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Very unlucky boater is very lucky to be alive

WhatExit?

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HocusPocus

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I couldn't imagine being in that situation, glad he made it to safety.
 

lake p.a.l.

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Wonder how far offshore he was when it capsized & what caused it
 

Taboma

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Wonder how far offshore he was when it capsized & what caused it
Article mentioned finding some 86 miles offshore, east coast Florida. Which means he was getting a free ride North at about 4 mph courtesy of the Gulf Stream and headed further out to sea. 32 ft Sea Ray Express cruiser, they have twins, so curious about the mechanical issue, why didn't he mayday on the VHF ? Woke up when the water reached the V-berth, so either he had a bad leak or got run over in the early morning hours. Anyway, he's one lucky dude that the Angeles spotted him.

Doesn't look comfortable, but beats being on the evening dinner menu.

Stuart Bee.JPG


Stuart Bee Sting Ray Sea Ray.JPG


Stuart Bee Sting Ray.JPG


MV Angeles.JPG
 

lake p.a.l.

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Strange he wouldn't have a pfd on. Glad they rescued him. I'd like to hear what happened to cause this so I can learn from it.
 

Taboma

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Strange he wouldn't have a pfd on. Glad they rescued him. I'd like to hear what happened to cause this so I can learn from it.
According to what I read, he was sleeping in the V-Berth, apparently unaware of taking on water and by the time he awoke, his only exit was the small deck hatch in the berth.
A few head scratchers about the story.
Leaving at 4pm, being 80+ miles offshore, a mechanical failure losing both engines, why no VHF distress calls, no PFD on or at hand, as you mentioned.
Not suggesting fowl play, just curious about a few details. Also the new articles had this container ship listed at 225 FEET long, very strange tiny size for any container ship.
Actually it's 225 meters, 738 Feet, Liberian registered.
Regardless he's damned lucky.
 

lake p.a.l.

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According to what I read, he was sleeping in the V-Berth, apparently unaware of taking on water and by the time he awoke, his only exit was the small deck hatch in the berth.
A few head scratchers about the story.
Leaving at 4pm, being 80+ miles offshore, a mechanical failure losing both engines, why no VHF distress calls, no PFD on or at hand, as you mentioned.
Not suggesting fowl play, just curious about a few details. Also the new articles had this container ship listed at 225 FEET long, very strange tiny size for any container ship.
Actually it's 225 meters, 738 Feet, Liberian registered.
Regardless he's damned lucky.
I ton of details are not adding up in this story. Hope he is thankful for being rescued.
Thanks for the info
 

LowRiver2

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And after all that he had to climb a caving ladder up the freighter . Those are no joke , especially after that ordeal. Adrenilene is your friend. I always remember these guys below when I’m smoked climbing these ladders:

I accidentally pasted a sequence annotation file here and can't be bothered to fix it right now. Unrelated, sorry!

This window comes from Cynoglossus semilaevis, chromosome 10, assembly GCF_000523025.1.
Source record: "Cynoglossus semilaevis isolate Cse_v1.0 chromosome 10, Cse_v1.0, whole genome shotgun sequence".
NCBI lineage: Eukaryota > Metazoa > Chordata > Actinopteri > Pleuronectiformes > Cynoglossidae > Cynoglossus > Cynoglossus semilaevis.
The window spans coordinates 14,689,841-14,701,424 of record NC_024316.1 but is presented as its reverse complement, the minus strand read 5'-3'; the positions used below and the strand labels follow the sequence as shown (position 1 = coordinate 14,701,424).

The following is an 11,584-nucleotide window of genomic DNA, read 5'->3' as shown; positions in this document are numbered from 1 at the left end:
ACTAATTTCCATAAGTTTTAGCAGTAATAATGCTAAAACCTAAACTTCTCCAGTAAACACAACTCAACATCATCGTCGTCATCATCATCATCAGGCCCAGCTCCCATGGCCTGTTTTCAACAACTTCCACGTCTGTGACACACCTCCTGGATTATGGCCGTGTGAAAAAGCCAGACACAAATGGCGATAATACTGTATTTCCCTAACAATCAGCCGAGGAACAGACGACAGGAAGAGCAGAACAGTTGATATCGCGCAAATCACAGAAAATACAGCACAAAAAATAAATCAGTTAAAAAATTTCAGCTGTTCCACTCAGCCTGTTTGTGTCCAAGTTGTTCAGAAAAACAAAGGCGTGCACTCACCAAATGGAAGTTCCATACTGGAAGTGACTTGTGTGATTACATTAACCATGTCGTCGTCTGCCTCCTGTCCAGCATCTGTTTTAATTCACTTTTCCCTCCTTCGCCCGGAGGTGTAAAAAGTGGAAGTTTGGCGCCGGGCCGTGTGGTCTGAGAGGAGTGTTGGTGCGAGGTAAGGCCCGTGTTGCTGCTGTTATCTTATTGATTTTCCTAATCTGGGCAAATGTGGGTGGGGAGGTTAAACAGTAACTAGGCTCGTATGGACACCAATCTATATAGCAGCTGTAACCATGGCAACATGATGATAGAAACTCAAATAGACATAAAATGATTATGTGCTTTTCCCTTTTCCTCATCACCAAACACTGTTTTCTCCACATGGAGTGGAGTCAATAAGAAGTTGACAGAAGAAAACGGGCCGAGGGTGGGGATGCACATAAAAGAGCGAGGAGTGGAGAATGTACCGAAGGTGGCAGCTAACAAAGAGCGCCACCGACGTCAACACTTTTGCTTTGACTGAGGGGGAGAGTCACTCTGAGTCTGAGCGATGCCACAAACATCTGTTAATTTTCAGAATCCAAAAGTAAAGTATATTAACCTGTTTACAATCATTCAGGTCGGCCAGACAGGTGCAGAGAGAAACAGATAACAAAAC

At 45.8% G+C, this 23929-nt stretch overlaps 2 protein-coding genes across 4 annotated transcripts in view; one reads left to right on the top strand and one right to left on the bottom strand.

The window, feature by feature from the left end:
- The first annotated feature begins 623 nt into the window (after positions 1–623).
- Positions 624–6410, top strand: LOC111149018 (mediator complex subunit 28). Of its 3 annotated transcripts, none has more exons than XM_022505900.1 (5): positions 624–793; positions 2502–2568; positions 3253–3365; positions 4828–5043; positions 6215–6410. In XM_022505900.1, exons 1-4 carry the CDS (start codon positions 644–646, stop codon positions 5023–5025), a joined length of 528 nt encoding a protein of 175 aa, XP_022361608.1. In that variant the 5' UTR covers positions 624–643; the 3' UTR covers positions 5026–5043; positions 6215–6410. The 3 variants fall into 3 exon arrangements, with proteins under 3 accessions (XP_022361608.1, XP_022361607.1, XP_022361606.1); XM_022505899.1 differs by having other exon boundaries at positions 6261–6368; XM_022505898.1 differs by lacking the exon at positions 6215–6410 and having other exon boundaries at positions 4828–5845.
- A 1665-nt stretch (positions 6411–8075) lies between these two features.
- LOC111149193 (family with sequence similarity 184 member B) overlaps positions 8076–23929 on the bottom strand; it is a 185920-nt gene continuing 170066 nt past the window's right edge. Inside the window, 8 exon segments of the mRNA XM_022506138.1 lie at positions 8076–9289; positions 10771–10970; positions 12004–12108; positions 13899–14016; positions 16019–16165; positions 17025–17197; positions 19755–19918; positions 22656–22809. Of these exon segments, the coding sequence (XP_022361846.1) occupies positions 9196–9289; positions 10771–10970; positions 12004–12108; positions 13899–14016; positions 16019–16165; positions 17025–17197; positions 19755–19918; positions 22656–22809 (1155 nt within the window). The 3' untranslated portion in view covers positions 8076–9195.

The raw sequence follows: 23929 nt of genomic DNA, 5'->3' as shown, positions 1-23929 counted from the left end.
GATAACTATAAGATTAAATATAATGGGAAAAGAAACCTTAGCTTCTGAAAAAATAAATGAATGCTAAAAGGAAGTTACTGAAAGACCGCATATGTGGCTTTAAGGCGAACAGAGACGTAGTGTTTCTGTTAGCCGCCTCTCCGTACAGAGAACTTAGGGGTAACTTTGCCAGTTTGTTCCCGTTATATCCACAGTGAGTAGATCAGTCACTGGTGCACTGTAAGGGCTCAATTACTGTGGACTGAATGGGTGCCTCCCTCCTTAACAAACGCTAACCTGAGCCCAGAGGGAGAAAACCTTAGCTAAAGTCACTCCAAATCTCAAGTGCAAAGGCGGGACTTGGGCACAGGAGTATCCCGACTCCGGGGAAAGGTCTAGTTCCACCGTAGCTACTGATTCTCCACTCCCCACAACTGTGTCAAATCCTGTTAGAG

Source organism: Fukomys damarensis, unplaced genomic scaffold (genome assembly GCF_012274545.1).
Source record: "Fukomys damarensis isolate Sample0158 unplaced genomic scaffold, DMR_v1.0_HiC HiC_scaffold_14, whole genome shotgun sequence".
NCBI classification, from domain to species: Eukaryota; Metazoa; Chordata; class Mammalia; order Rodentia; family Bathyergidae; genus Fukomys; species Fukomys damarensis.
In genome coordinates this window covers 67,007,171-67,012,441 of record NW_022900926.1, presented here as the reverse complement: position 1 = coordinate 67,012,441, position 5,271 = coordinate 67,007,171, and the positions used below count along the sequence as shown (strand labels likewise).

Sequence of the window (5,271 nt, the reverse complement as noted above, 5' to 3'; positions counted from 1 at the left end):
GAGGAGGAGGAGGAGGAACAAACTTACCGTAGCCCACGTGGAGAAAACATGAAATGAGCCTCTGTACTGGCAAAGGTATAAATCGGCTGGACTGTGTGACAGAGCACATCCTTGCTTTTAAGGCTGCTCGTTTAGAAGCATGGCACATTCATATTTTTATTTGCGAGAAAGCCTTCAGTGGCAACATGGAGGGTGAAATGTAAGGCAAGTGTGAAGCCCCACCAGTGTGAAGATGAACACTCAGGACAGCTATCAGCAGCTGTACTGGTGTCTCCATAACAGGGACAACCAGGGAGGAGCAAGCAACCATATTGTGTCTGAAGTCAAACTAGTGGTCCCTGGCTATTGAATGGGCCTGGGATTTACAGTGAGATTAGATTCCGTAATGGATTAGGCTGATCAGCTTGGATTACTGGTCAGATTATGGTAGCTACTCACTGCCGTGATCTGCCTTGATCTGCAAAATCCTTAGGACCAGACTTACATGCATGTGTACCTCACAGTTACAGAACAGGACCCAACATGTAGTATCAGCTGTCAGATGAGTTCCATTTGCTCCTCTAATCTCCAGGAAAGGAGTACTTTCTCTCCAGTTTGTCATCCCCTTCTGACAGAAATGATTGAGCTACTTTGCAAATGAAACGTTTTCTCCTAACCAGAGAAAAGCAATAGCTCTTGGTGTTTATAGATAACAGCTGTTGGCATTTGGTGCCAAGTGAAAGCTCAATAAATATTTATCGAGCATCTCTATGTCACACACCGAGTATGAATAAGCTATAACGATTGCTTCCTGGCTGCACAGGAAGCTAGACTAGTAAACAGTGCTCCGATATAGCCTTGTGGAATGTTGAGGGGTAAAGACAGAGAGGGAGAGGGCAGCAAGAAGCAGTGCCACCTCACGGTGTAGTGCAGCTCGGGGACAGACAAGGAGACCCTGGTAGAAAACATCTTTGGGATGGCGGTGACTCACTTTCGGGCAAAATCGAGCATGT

Taboma

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And after all that he had to climb a caving ladder up the freighter . Those are no joke , especially after that ordeal. Adrenilene is your friend. I always remember these guys below when I’m smoked climbing these ladders:

The pics of him climbing aboard, seem to show a ladder that has larger steps. Not stating it wouldn't be arduous after clinging to that boat's bow for so many hours, but probably a design more preferred and or required by overweight and slightly aging harbor pilots for boarding. 😉

Stuart Bee ladder.jpg
 

LowRiver2

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The pics of him climbing aboard, seem to show a ladder that has larger steps. Not stating it wouldn't be arduous after clinging to that boat's bow for so many hours, but probably a design more preferred and or required by overweight and slightly aging harbor pilots for boarding. 😉

View attachment 947640
I climb both. While the wider steps help, the ladder rarely is flush with the hull and it still caves like the traditional ones.
They suck period. All about technique to make it it bearable.
 

stephenkatsea

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That ladder looks like the standard pilot boarding/Jacob's ladder of today. Yes, they require strength and agility. Very hard to imagine retaining those capabilities after that many hours clinging to that bow pulpit. I agree, there seems to be something missing from this story.
 

PlanB

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Boating in the ocean is a whole different deal than lake boating. I have been on a sinking boat, and having a radio saved our ass. We were able to call the CG on 16 and the Harbor Patrol pumped us out before the boat went down. I have also lost both motors on a boat at night off of Dana Point.
 

coolchange

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Any bigger boat I've been on in the ocean has bilge alarms. Not saying it's a requirement.
Can't imagine standing there all night listening to ssssssssssss as the air leaks out of a piece of deck hardware.
 

Ziggy

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Any bigger boat I've been on in the ocean has bilge alarms. Not saying it's a requirement.
Can't imagine standing there all night listening to ssssssssssss as the air leaks out of a piece of deck hardware.
No kidding. What came to mind for me was it doesn't look like he had much flotation remaining in the bow.😳
 
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